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Molecular basis for a lack of correlation between viral fitness and cell killing capacity

AutorHerrera, Mónica; García Arriaza, Juan Francisco; Pariente, Nonia; Escarmís, Cristina; Domingo, Esteban
Palabras claveviral fitness
Fecha de publicación13-abr-2007
EditorPublic Library of Science
CitaciónPLoS Pathog 3(4): e53 (2007)
Resumen[Abstract] The relationship between parasite fitness and virulence has been the object of experimental and theoretical studies often with conflicting conclusions. Here, we provide direct experimental evidence that viral fitness and virulence, both measured in the same biological environment provided by host cells in culture, can be two unrelated traits. A biological clone of foot-and-mouth disease virus acquired high fitness and virulence (cell killing capacity) upon large population passages in cell culture. However, subsequent plaque-to-plaque transfers resulted in profound fitness loss, but only a minimal decrease of virulence. While fitness-decreasing mutations have been mapped throughout the genome, virulence determinants—studied here with mutant and chimeric viruses—were multigenic, but concentrated on some genomic regions. Therefore, we propose a model in which viral virulence is more robust to mutation than viral fitness. As a consequence, depending on the passage regime, viral fitness and virulence can follow different evolutionary trajectories. This lack of correlation is relevant to current models of attenuation and virulence in that virus de-adaptation need not entail a decrease of virulence.
[Author Summary] Virulence expresses the harm that parasites inflict upon their hosts. Many studies have addressed the basis of virulence and its effect on host and parasite survival. It has generally been accepted that one of the components of parasite virulence is fitness, or the capacity of the parasite to multiply in its host. Some models have equated virulence with fitness. In the present study, we use foot-and-mouth disease virus (FMDV) to document that virulence and fitness—measured in the same biological environment provided by cells in culture—can be unrelated traits. This has been achieved by multiplying the virus in a manner that mutations accumulated in its genome. Mutations decreased fitness dramatically, but not virulence. Chimeric and mutant viruses were constructed to show that virulence is influenced by only some of the FMDV genes, while fitness is influenced by the entire genome. For this reason, virulence is more robust (“resistant”) than fitness to the effects of deleterious mutations. The fact that virulence can be unrelated to fitness has implications for the design of anti-viral vaccines because it suggests that it may be possible to design high fitness, low virulence strains to stimulate the host immune response. Furthermore, in modelling studies it cannot be assumed that virulence is equal to fitness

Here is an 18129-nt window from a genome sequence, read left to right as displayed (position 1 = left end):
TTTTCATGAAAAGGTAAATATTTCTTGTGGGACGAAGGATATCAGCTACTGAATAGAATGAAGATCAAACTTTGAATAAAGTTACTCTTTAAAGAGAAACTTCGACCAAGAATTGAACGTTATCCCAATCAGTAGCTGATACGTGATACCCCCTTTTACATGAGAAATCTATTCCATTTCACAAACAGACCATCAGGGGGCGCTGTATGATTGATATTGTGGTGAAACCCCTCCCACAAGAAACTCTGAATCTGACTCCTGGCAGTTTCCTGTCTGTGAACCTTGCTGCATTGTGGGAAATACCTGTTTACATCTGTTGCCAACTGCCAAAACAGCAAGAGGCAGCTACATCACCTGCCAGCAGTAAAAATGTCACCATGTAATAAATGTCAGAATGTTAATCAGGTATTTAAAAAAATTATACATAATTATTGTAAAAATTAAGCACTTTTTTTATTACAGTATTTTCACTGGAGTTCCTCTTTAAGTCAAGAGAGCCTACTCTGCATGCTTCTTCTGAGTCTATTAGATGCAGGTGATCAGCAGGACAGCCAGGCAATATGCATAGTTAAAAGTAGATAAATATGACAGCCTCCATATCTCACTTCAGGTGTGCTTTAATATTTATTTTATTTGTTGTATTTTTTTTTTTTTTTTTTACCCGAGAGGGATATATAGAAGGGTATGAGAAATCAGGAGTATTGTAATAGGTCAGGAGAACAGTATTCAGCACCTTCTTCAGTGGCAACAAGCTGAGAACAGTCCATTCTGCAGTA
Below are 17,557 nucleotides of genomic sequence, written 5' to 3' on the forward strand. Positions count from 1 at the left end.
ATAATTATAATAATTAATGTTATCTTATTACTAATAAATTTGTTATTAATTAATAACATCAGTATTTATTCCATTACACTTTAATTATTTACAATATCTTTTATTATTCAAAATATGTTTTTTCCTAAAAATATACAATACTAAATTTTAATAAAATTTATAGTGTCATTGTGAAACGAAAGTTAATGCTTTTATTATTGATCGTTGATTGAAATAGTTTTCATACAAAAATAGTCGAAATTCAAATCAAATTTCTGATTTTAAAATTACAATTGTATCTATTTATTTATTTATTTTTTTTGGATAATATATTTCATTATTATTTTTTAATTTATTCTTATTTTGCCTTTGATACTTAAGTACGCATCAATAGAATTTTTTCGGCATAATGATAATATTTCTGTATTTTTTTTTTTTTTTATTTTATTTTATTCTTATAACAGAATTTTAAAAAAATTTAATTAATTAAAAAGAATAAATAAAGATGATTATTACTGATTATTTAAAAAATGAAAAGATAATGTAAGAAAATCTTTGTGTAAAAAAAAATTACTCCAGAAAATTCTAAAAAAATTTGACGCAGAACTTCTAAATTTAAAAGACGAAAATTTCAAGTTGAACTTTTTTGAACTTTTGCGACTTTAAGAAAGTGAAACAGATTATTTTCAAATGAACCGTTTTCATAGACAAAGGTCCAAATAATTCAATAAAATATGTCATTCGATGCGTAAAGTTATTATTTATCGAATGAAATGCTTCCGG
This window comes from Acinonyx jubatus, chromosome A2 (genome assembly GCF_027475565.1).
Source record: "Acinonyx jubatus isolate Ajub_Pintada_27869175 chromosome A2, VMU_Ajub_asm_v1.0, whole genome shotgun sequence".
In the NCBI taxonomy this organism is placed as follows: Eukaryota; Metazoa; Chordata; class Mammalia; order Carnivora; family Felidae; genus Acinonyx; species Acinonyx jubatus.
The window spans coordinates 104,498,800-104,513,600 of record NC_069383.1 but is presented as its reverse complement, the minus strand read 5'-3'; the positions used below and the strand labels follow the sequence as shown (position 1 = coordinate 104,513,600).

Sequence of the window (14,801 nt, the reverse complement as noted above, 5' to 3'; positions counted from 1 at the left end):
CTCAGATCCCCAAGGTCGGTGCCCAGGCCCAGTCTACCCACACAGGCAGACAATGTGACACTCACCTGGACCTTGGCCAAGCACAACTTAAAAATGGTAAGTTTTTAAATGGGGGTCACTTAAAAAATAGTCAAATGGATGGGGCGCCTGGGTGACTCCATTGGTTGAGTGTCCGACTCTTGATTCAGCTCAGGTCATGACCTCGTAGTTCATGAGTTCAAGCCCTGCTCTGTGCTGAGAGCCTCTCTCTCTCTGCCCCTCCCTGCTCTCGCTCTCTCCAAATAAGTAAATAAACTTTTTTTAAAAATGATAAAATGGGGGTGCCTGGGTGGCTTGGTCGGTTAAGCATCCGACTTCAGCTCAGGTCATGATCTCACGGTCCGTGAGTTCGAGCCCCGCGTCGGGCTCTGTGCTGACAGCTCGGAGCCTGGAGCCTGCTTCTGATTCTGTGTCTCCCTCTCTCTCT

Versión del editorhttp://dx.doi.org/10.1371/journal.ppat.0030053
ISSN1553-7374 (online)
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